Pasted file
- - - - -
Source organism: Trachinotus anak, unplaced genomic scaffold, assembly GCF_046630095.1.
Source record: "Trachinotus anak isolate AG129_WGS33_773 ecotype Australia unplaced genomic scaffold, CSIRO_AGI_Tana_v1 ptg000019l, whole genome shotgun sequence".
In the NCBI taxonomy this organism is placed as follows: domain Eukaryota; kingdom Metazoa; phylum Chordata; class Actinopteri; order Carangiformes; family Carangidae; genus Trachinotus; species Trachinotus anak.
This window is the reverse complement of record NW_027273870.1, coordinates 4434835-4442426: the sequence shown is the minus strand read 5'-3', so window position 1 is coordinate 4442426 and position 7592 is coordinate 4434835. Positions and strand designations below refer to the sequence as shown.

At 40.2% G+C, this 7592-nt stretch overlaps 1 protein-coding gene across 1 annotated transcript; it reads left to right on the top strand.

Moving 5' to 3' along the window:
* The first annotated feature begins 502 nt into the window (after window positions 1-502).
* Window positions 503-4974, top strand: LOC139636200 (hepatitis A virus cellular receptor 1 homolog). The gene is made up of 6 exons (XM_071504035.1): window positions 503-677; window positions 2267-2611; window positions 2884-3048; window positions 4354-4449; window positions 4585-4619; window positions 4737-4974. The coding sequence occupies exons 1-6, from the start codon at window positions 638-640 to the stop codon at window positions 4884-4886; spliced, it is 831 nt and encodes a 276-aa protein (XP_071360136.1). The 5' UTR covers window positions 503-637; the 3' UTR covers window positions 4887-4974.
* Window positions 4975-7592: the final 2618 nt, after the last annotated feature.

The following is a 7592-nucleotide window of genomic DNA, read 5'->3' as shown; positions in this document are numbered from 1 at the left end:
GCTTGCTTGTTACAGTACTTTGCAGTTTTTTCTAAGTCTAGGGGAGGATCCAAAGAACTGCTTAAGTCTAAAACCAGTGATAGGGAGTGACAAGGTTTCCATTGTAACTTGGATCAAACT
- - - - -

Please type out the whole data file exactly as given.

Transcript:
Source organism: Trachinotus anak, unplaced genomic scaffold, assembly GCF_046630095.1.
Source record: "Trachinotus anak isolate AG129_WGS33_773 ecotype Australia unplaced genomic scaffold, CSIRO_AGI_Tana_v1 ptg000019l, whole genome shotgun sequence".
In the NCBI taxonomy this organism is placed as follows: domain Eukaryota; kingdom Metazoa; phylum Chordata; class Actinopteri; order Carangiformes; family Carangidae; genus Trachinotus; species Trachinotus anak.
This window is the reverse complement of record NW_027273870.1, coordinates 4434835-4442426: the sequence shown is the minus strand read 5'-3', so window position 1 is coordinate 4442426 and position 7592 is coordinate 4434835. Positions and strand designations below refer to the sequence as shown.

At 40.2% G+C, this 7592-nt stretch overlaps 1 protein-coding gene across 1 annotated transcript; it reads left to right on the top strand.

Moving 5' to 3' along the window:
* The first annotated feature begins 502 nt into the window (after window positions 1-502).
* Window positions 503-4974, top strand: LOC139636200 (hepatitis A virus cellular receptor 1 homolog). The gene is made up of 6 exons (XM_071504035.1): window positions 503-677; window positions 2267-2611; window positions 2884-3048; window positions 4354-4449; window positions 4585-4619; window positions 4737-4974. The coding sequence occupies exons 1-6, from the start codon at window positions 638-640 to the stop codon at window positions 4884-4886; spliced, it is 831 nt and encodes a 276-aa protein (XP_071360136.1). The 5' UTR covers window positions 503-637; the 3' UTR covers window positions 4887-4974.
* Window positions 4975-7592: the final 2618 nt, after the last annotated feature.

The following is a 7592-nucleotide window of genomic DNA, read 5'->3' as shown; positions in this document are numbered from 1 at the left end:
GCTTGCTTGTTACAGTACTTTGCAGTTTTTTCTAAGTCTAGGGGAGGATCCAAAGAACTGCTTAAGTCTAAAACCAGTGATAGGGAGTGACAAGGTTTCCATTGTAACTTGGATCAAACT